Bieksa cites Calgary captain Jarome Iginla as arguably the most challenging NHL forward to handle one-on-one. And with Iginla’s propensity for dropping the gloves, it wouldn’t be surprising if these two end up banging more than just shoulders at some point in the not-too-distant future. As of mid-February, Bieksa had racked up 10 NHL fights in total (five in both his seasons).

According to former Vancouver GM Brian Burke, who loves the rough stuff, the 6-1, 205-pounder even KO’d Manitoba teammate Fedor Fedorov once during a dispute at a Winnipeg watering hole (although Bieksa discreetly declines to comment on this report).

He does open up, however, when it comes to discussing one of his childhood NHL idols, Maple Ridge’s Cam Neely, who morphed into a Hall of Fame power forward after the Canucks traded him to Boston in 1986: “The way Neely got in there and threw his body around almost every game was great. Obviously he put the puck in the net a lot too. He was an all-round player. That’s something I try to emulate myself.”

Jokingly nicknamed “Juice” by his Canuck teammates due to his ripped physique, Bieksa has revamped his off-season training program to keep pace with the post-lockout NHL’s emphasis on skating and skill. There’s a lot more emphasis now on the speed of the game, so I work on that a little bit more, in addition to the same training I’ve been doing for a while,” said Bieksa. “[Strength and conditioning coach] Roger Takahashi has been a big help too.”

Female Canucks fans who used to drool over goalie Dan Cloutier’s dark-haired good looks may think they’ve identified an alternative future prospective husband in Bieksa, but they’re out of luck. He married his longtime sweetheart, Katie, in the off-season. However, Tourism Victoria may be disappointed to learn that he hasn’t taken his wife for a romantic weekend in the Garden City so far. And since he’s not going to be demoted to the ECHL’s Victoria Salmon Kings, just when is he going to cross the Strait of Georgia?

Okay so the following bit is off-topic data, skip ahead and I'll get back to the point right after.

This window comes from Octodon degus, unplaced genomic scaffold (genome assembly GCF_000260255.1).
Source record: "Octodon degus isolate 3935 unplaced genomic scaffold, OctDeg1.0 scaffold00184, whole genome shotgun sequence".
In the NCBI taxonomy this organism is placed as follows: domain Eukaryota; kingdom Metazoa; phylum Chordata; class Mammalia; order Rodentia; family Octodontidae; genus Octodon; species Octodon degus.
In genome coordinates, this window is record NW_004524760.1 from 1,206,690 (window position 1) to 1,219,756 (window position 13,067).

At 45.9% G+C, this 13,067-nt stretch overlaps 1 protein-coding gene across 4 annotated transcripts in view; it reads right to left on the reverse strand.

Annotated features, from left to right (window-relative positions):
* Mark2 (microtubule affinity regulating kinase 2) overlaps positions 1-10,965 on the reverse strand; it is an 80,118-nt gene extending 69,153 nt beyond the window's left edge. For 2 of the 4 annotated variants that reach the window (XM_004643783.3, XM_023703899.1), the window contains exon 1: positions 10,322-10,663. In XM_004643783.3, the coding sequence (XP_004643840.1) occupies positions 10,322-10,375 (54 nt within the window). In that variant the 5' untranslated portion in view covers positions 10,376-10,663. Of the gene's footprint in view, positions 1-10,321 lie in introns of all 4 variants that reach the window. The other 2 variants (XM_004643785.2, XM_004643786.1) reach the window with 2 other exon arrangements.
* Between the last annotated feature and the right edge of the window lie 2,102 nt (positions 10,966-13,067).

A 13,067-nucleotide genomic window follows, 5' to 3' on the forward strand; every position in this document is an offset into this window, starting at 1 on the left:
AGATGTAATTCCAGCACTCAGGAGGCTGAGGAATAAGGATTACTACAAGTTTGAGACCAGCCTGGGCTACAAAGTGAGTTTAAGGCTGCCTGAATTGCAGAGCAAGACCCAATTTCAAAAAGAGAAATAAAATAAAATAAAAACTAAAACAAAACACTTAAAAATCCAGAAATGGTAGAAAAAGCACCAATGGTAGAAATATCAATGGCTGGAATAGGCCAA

“I’m definitely going to go over there before I head home for the summer,” said Bieksa. “I don’t know much about the city.”

Fortunately, fans all over British Columbia are starting to know a lot more about Kevin Bieksa, and that’s good news as the Canucks enter the playoff stretch drive.

“We need to stay consistent. We seem to come out and have a really strong game like we did in Edmonton [on February 6], and come back the next night maybe with not the best effort. We can’t take a night off. We need every point we can get with how tight the Northwest Division is. If we keep getting good efforts from everybody, we’ll be fine.”

Five Fun Bieksa Facts

The Canucks drafted him 151st overall in 2001.
Hockey Night in Canada misspelled his surname on-screen as “Bieska” on January 13.
His favourite food is watermelon.
He enjoys comedies starring Vince Vaughan and Owen Wilson.
His birthday is June 16. Digg it Furl iFeedReaders Netscape RawSugar reddit StumbleUpon Yahoo MyWeb YardBarker